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What is the Global Citizenship Alliance (GCA)?

The Alliance was founded as an independent organization to continue, strengthen and expand the work of the Salzburg Global Seminar’s successful Global Citizenship Program (GCP). Jochen Fried and Astrid Schroeder, both former staff of the GCP, form the GCA team.

Partner institutions and alumni of the GCP are still members of the SGS alumni pool and will be included in SGS outreach and alumni communications as usual. Partner institutions are encouraged to maintain their relationship with SGS even as they continue moving ahead with global citizenship education and programs with the newly-formed Global Citizenship Alliance.


What are the costs?

The costs for attending a Global Citizenship Seminar as of 2019:

Student Seminars: US$ 2,020 per student participant, US$ 1,500 per faculty advisor accompanying a student group

Faculty & Administrators Seminars: US$ 2,650 per participant

Please note that these costs do not include travel expenses, but full room and board

As in the past, all institutions will be asked to sign an agreement between the institution and the GCA.


Who is the main contact person for partner institutions at the Global Citizenship Alliance?

For any questions you may have, please write to or contact Astrid Schroeder, COO of the GCA.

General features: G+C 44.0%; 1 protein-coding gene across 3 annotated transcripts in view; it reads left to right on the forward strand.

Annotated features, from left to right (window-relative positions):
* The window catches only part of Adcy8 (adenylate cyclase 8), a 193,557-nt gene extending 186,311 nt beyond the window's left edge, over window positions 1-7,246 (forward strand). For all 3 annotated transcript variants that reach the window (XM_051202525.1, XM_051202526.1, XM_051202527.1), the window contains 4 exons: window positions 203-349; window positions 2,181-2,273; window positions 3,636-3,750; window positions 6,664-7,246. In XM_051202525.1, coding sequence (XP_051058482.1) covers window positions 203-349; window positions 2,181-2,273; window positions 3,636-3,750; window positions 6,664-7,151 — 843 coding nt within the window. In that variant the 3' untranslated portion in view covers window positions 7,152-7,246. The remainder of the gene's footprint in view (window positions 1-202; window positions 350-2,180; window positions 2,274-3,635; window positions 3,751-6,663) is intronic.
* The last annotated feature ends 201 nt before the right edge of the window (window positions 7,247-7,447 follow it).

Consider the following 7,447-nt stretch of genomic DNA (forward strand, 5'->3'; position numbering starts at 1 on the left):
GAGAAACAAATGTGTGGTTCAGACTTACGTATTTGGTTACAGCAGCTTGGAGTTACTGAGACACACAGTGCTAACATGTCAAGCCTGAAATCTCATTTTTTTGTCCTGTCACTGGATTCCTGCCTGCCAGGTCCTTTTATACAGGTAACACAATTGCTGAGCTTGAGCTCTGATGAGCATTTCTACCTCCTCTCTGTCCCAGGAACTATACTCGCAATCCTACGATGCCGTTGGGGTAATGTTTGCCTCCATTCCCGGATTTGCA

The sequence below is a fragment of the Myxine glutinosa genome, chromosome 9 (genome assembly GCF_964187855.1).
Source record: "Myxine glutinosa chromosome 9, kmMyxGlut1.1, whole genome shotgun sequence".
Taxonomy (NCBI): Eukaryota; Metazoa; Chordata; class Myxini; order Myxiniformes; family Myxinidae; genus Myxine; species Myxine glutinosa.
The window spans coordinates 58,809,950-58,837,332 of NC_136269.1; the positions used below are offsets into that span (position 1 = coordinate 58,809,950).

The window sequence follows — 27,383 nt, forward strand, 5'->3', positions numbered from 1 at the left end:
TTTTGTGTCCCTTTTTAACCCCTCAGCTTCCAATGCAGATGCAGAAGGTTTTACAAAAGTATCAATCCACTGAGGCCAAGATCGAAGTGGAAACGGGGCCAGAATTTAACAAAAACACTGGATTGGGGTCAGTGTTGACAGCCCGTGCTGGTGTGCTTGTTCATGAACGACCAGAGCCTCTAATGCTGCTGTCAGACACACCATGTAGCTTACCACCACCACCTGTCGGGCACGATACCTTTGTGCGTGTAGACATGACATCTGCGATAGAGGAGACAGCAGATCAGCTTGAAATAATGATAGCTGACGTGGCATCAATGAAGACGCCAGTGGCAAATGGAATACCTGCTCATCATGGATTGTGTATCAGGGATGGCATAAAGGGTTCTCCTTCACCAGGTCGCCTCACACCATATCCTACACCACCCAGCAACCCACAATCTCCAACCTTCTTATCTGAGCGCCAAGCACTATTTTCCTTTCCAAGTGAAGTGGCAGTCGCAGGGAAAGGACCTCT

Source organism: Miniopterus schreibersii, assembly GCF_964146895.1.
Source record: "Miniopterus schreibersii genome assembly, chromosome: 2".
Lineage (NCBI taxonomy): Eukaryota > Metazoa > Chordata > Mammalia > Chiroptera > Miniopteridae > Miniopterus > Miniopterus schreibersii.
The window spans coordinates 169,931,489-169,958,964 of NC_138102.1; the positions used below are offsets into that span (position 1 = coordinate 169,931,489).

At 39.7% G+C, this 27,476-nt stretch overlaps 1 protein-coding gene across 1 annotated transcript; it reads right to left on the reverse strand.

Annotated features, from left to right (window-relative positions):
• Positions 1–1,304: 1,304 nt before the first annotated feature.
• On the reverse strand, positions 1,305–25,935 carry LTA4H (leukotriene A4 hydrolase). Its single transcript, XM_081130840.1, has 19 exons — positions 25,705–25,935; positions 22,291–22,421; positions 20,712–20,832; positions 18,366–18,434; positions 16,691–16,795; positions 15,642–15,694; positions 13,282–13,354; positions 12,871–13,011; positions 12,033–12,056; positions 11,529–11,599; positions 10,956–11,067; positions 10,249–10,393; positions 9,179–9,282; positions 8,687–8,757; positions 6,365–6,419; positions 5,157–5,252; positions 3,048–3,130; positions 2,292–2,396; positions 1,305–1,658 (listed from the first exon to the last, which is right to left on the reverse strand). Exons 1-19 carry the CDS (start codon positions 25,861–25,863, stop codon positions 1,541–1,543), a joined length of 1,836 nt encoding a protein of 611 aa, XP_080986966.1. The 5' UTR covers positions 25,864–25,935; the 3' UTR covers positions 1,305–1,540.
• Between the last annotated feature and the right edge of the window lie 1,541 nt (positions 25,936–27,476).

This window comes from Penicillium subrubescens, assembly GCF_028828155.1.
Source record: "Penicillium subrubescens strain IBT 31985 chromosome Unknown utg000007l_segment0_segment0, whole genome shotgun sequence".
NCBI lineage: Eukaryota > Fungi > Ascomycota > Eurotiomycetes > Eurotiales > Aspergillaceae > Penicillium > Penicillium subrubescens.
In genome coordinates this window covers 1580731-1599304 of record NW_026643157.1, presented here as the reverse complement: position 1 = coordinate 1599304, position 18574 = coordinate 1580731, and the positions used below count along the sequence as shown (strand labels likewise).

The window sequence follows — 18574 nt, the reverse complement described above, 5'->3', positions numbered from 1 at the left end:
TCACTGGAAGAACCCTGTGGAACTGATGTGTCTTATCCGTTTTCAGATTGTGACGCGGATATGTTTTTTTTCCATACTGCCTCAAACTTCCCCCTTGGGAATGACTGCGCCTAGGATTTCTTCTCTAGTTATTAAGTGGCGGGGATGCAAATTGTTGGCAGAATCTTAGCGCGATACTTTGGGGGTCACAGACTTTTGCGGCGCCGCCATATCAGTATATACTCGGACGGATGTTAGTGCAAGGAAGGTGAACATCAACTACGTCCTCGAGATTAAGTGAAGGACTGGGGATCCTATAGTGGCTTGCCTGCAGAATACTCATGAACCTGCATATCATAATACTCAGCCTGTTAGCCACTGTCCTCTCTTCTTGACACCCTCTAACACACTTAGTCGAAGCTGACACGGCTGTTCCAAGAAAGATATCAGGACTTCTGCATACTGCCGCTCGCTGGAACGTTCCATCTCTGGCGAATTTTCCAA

What is a Global Citizenship Seminar (GCS)?

A GCS is a short-term program offered by the Global Citizenship Alliance for students and faculty of U.S. colleges and universities. It is designed to provide an intensive seven-day international experience for participants to explore pressing issues of global concern and to view such issues from a perspective both literally and figuratively outside the borders of the United States.


Why are we offering Global Citizenship Seminars?

Recent studies by the ACE, NAFSA, and others indicate a deficit of international skills, knowledge, and experience among U.S. college students, and call for dramatic expansion of study abroad opportunities as part of a concerted effort to make undergraduate education more international and globalized. A GCS is designed to fulfill a pressing need by providing U.S. colleges with a short-term, affordable, and intensive international experience designed to help develop the global competency skills of their students and faculty members.


What are the goals of a GCS?

To expose participants, students and faculty alike, to important global issues and to provide them with critical tools for understanding new developments in world affairs.


What are the outcomes of a GCS?

A GCS experience results in students and faculty at participating institutions who are more aware of global issues and what it means to be a ‘global citizen’, more discerning in their assessment of information pertaining to world affairs, and more understanding of America’s place in the world as well as of non-Americans’ perception of the U.S. Students and faculty bring their enriched understanding back to their home campus classrooms and campus environments. Faculty incorporate new ideas and information sources into enriched syllabi and course materials.


Is there one version of the program?

No, there are two GCS versions: one for students, and one for faculty members/administrators. While both programs will cover similar themes (world affairs, global citizenship, viewing events from a non-American perspective, etc.), the faculty program will also provide pedagogical techniques for making one’s teaching more international, applying such techniques in the classroom, and encouraging an institutional commitment to global issues.